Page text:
Consider how this intellectual version of Newton’s First Law…an object at rest tends to stay at rest (an idea once accepted tends to stay accepted)…bears on some huge current health issues. Despite strong evidence questioning the efficacy of the Prostate Specific Antigen (PSA) test, many urologists still cling to it as the established way to detect prostate cancer, and cling to radical treatments rather than “watchful waiting” even for tumors diagnosed as slow growing, condemning tens of thousands of men to sexual impotence and urinary incontinence who need not suffer those harms
A few scientists (Carlos Sonnenschein and Ana Soto among them) are daring to question the fundamental idea of how cancer starts….the somatic mutation theory that cancer is caused from mutations to the genes that control cell growth. They have found tumors with no evidence of DNA mutation, and offer a different idea about carcinogenesis. Many in the mainstream science community are treating them like Semmelweis and Snow.
A fresh way of doing toxicology – the study of poisons – has found strong evidence to suggest that things that are bad for us at high doses may actually either do no harm or even be good for us at low doses. (In one study that compared rats exposed to low doses of DDT to rats not exposed at all, the rats exposed to low doses of DDT had less liver cancer.) You will not be surprised to learn that Ed Calabrese, the main proponent of this theory, known as hormesis, is getting the Semmelweis/Snow treatment.
Because our brain is constantly called on to make choices and decisions – and rarely has all the facts, or all the time necessary to go get the facts, or all the smarts necessary to understand all the facts, what Herbert Simon called Bounded Rationality – human cognition has developed a wonderful range of mental shortcuts for making these judgments on the fly. One of them is to default to the way things are ‘framed’. The way we learn things, especially if we learn them from ‘the experts’ or other trusted sources, establishes The Way It Is, and we tend to fight back against, to resist, information that conflicts with that initial framing. (Pluto will always be a planet to me.) It would take time, attention, effort – literally calories spent by the brain – to keep a completely open mind and think everything through afresh every time some new evidence comes in.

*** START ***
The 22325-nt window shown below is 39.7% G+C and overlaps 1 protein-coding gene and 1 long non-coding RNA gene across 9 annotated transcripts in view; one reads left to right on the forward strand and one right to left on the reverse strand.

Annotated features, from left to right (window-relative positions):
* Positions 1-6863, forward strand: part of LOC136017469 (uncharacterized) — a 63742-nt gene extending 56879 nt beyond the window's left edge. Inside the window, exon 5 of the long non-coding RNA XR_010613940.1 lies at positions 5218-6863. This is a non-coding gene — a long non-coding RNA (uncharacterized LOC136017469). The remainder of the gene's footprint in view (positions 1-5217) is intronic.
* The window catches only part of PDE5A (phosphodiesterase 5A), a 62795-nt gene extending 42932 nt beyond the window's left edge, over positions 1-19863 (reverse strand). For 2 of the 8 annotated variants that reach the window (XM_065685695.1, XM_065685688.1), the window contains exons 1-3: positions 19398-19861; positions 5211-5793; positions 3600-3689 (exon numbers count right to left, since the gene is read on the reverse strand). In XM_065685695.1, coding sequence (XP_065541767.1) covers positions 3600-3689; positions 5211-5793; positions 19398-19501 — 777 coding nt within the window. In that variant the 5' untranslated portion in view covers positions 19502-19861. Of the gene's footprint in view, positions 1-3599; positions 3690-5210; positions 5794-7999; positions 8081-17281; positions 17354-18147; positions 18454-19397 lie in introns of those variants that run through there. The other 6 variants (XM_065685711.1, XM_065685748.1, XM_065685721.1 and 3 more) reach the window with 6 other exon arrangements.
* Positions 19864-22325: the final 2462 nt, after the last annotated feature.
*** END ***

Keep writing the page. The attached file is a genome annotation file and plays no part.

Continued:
This resistance to new ideas is particularly acute, of course, among people who have a vested interest in The Way It Is, professionals whose careers and funding, and self-identity, depend on having their view of The Accepted Paradigm prevail. This is especially true, of course, for academics and scientists.
But this innate facet of human cognition, that narrows our thinking and causes us to resist new ideas, puts us at risk. Science is not knowledge. Science is the process of methodically testing ideas to see where the bulk of the evidence lies, and requires the effort of an truly open mind, even when new ideas challenge existing beliefs. The ENCODE DNA (See The Story of You for a wonderful animation about the project) evidence offers rich new details about DNA…as some experts have put it, a ‘Google Street’ level of detail of what we formerly only saw at the detail of ‘Google Earth’. But beyond all the physical things it can teach us, the resistance by some to fresh ideas about DNA should serve as another warning that, in the name of human health, and progress, we need a little more humility about what we claim we ‘know’, and a lot more humility about the innate limits on our capacity to think and reason and establish ‘the truth’ in a purely objective way.